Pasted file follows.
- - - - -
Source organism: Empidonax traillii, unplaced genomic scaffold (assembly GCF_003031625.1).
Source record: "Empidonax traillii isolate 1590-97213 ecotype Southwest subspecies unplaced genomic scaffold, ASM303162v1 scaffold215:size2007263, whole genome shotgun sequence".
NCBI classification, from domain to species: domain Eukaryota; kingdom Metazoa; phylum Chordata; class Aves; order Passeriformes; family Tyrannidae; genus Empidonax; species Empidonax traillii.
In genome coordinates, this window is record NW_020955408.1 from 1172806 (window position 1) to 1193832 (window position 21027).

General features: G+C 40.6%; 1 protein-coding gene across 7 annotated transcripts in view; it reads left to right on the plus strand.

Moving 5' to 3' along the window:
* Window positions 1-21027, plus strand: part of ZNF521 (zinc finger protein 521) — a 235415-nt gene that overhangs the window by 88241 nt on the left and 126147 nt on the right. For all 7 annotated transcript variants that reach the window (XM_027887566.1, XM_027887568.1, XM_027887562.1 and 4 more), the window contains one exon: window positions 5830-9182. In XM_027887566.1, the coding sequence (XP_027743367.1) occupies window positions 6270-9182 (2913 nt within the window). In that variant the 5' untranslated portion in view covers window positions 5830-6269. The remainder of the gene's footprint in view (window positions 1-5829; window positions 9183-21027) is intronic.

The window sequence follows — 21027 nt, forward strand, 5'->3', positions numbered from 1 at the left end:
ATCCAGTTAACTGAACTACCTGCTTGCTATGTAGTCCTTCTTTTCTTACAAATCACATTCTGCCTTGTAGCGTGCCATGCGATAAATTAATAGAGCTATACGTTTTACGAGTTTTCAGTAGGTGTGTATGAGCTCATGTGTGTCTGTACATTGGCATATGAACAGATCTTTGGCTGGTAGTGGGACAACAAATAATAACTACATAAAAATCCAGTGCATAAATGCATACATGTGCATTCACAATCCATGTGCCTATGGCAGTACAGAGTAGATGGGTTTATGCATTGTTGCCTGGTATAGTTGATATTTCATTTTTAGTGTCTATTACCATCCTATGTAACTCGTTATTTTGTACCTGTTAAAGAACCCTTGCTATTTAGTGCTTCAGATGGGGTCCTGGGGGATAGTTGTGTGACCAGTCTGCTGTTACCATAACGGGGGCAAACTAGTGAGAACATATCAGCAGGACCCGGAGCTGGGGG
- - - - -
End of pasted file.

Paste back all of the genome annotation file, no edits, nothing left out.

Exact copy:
Source organism: Empidonax traillii, unplaced genomic scaffold (assembly GCF_003031625.1).
Source record: "Empidonax traillii isolate 1590-97213 ecotype Southwest subspecies unplaced genomic scaffold, ASM303162v1 scaffold215:size2007263, whole genome shotgun sequence".
NCBI classification, from domain to species: domain Eukaryota; kingdom Metazoa; phylum Chordata; class Aves; order Passeriformes; family Tyrannidae; genus Empidonax; species Empidonax traillii.
In genome coordinates, this window is record NW_020955408.1 from 1172806 (window position 1) to 1193832 (window position 21027).

General features: G+C 40.6%; 1 protein-coding gene across 7 annotated transcripts in view; it reads left to right on the plus strand.

Moving 5' to 3' along the window:
* Window positions 1-21027, plus strand: part of ZNF521 (zinc finger protein 521) — a 235415-nt gene that overhangs the window by 88241 nt on the left and 126147 nt on the right. For all 7 annotated transcript variants that reach the window (XM_027887566.1, XM_027887568.1, XM_027887562.1 and 4 more), the window contains one exon: window positions 5830-9182. In XM_027887566.1, the coding sequence (XP_027743367.1) occupies window positions 6270-9182 (2913 nt within the window). In that variant the 5' untranslated portion in view covers window positions 5830-6269. The remainder of the gene's footprint in view (window positions 1-5829; window positions 9183-21027) is intronic.

The window sequence follows — 21027 nt, forward strand, 5'->3', positions numbered from 1 at the left end:
ATCCAGTTAACTGAACTACCTGCTTGCTATGTAGTCCTTCTTTTCTTACAAATCACATTCTGCCTTGTAGCGTGCCATGCGATAAATTAATAGAGCTATACGTTTTACGAGTTTTCAGTAGGTGTGTATGAGCTCATGTGTGTCTGTACATTGGCATATGAACAGATCTTTGGCTGGTAGTGGGACAACAAATAATAACTACATAAAAATCCAGTGCATAAATGCATACATGTGCATTCACAATCCATGTGCCTATGGCAGTACAGAGTAGATGGGTTTATGCATTGTTGCCTGGTATAGTTGATATTTCATTTTTAGTGTCTATTACCATCCTATGTAACTCGTTATTTTGTACCTGTTAAAGAACCCTTGCTATTTAGTGCTTCAGATGGGGTCCTGGGGGATAGTTGTGTGACCAGTCTGCTGTTACCATAACGGGGGCAAACTAGTGAGAACATATCAGCAGGACCCGGAGCTGGGGG